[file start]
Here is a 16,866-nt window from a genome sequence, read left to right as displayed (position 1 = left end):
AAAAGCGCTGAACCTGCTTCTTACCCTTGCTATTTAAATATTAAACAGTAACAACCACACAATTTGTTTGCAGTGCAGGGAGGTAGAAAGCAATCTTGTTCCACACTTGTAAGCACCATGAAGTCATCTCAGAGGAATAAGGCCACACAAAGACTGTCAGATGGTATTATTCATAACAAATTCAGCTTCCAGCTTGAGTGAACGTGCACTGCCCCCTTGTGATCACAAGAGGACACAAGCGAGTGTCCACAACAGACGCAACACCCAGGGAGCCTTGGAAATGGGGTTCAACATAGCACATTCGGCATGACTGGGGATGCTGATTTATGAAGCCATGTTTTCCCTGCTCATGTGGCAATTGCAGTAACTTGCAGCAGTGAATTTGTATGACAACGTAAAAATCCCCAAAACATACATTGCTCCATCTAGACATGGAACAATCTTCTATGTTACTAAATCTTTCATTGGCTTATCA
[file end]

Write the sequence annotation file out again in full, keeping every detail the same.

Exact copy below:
Here is a 16,866-nt window from a genome sequence, read left to right as displayed (position 1 = left end):
AAAAGCGCTGAACCTGCTTCTTACCCTTGCTATTTAAATATTAAACAGTAACAACCACACAATTTGTTTGCAGTGCAGGGAGGTAGAAAGCAATCTTGTTCCACACTTGTAAGCACCATGAAGTCATCTCAGAGGAATAAGGCCACACAAAGACTGTCAGATGGTATTATTCATAACAAATTCAGCTTCCAGCTTGAGTGAACGTGCACTGCCCCCTTGTGATCACAAGAGGACACAAGCGAGTGTCCACAACAGACGCAACACCCAGGGAGCCTTGGAAATGGGGTTCAACATAGCACATTCGGCATGACTGGGGATGCTGATTTATGAAGCCATGTTTTCCCTGCTCATGTGGCAATTGCAGTAACTTGCAGCAGTGAATTTGTATGACAACGTAAAAATCCCCAAAACATACATTGCTCCATCTAGACATGGAACAATCTTCTATGTTACTAAATCTTTCATTGGCTTATCA